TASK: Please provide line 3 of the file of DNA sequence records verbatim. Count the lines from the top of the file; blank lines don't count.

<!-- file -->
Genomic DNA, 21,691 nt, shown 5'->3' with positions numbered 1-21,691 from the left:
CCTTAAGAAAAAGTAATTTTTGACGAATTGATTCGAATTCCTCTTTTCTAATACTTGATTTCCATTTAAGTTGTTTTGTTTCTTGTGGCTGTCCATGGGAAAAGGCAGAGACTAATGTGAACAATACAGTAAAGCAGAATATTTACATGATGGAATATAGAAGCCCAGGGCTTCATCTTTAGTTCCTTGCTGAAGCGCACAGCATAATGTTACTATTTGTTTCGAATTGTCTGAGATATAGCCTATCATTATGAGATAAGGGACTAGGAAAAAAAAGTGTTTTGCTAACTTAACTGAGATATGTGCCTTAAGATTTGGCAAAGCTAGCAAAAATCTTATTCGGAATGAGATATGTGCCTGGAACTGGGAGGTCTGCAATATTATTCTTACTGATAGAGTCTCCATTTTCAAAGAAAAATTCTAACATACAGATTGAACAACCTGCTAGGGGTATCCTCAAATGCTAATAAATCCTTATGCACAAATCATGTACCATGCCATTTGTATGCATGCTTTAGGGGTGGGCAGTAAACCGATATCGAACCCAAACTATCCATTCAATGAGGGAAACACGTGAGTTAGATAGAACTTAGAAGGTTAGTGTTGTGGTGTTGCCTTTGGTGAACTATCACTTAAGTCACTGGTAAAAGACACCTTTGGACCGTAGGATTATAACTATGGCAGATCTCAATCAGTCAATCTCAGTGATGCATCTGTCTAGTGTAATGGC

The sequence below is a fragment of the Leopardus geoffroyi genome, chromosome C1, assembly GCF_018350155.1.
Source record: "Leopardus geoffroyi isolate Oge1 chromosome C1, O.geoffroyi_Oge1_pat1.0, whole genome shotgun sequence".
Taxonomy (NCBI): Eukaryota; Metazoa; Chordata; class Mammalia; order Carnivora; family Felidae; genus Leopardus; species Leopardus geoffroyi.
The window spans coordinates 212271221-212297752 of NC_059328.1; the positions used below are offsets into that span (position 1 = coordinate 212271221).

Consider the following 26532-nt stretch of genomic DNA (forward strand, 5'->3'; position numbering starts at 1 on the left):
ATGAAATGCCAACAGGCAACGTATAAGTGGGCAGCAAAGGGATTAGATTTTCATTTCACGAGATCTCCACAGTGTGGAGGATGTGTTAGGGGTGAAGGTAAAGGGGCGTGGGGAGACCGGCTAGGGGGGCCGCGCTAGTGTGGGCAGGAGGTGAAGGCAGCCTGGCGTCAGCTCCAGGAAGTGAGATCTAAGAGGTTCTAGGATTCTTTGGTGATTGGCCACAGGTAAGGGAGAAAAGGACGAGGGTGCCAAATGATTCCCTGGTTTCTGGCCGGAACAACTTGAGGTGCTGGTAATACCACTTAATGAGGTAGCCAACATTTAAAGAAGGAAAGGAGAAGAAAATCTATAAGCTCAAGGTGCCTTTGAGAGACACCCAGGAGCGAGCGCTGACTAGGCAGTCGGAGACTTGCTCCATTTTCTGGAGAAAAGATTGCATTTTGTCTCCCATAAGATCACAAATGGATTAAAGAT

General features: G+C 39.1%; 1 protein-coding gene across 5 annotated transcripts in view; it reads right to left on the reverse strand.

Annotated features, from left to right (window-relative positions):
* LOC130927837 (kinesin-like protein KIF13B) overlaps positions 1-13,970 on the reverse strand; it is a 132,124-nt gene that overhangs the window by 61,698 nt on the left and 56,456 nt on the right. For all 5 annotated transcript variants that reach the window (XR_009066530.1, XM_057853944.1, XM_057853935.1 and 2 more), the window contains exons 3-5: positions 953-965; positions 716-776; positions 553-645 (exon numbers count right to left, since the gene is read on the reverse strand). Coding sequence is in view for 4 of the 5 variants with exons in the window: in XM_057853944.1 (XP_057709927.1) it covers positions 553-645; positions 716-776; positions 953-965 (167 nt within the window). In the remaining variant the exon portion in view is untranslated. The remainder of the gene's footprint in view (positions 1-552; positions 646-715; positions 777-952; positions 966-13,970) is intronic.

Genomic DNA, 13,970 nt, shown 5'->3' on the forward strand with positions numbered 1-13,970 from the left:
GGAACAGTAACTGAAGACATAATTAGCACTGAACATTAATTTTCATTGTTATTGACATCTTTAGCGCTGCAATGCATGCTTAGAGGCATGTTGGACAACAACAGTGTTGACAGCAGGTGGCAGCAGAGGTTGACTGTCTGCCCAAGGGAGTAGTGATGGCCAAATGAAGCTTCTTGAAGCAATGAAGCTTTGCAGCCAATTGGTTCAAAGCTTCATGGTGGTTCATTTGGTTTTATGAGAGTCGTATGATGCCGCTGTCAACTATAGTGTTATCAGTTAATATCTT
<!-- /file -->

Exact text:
The sequence below is a fragment of the Leopardus geoffroyi genome, chromosome C1, assembly GCF_018350155.1.